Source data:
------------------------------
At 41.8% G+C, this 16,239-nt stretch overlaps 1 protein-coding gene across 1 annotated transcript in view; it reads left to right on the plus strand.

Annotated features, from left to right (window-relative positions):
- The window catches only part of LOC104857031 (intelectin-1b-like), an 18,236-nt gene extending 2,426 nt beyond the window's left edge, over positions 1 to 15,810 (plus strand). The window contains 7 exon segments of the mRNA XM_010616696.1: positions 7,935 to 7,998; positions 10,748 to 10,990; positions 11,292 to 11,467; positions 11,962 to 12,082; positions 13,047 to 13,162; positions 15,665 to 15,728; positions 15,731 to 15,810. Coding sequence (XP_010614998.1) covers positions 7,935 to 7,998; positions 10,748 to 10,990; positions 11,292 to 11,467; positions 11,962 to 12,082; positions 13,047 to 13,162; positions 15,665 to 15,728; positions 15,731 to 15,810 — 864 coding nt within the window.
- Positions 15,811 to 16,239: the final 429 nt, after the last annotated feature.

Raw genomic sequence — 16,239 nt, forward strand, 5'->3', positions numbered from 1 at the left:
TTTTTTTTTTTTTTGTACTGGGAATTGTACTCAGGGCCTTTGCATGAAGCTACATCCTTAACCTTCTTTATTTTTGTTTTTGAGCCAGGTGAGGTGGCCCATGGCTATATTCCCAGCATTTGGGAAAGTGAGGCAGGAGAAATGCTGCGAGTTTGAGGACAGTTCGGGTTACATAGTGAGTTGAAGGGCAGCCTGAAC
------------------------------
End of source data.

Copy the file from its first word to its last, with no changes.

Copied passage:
At 41.8% G+C, this 16,239-nt stretch overlaps 1 protein-coding gene across 1 annotated transcript in view; it reads left to right on the plus strand.

Annotated features, from left to right (window-relative positions):
- The window catches only part of LOC104857031 (intelectin-1b-like), an 18,236-nt gene extending 2,426 nt beyond the window's left edge, over positions 1 to 15,810 (plus strand). The window contains 7 exon segments of the mRNA XM_010616696.1: positions 7,935 to 7,998; positions 10,748 to 10,990; positions 11,292 to 11,467; positions 11,962 to 12,082; positions 13,047 to 13,162; positions 15,665 to 15,728; positions 15,731 to 15,810. Coding sequence (XP_010614998.1) covers positions 7,935 to 7,998; positions 10,748 to 10,990; positions 11,292 to 11,467; positions 11,962 to 12,082; positions 13,047 to 13,162; positions 15,665 to 15,728; positions 15,731 to 15,810 — 864 coding nt within the window.
- Positions 15,811 to 16,239: the final 429 nt, after the last annotated feature.

Raw genomic sequence — 16,239 nt, forward strand, 5'->3', positions numbered from 1 at the left:
TTTTTTTTTTTTTTGTACTGGGAATTGTACTCAGGGCCTTTGCATGAAGCTACATCCTTAACCTTCTTTATTTTTGTTTTTGAGCCAGGTGAGGTGGCCCATGGCTATATTCCCAGCATTTGGGAAAGTGAGGCAGGAGAAATGCTGCGAGTTTGAGGACAGTTCGGGTTACATAGTGAGTTGAAGGGCAGCCTGAAC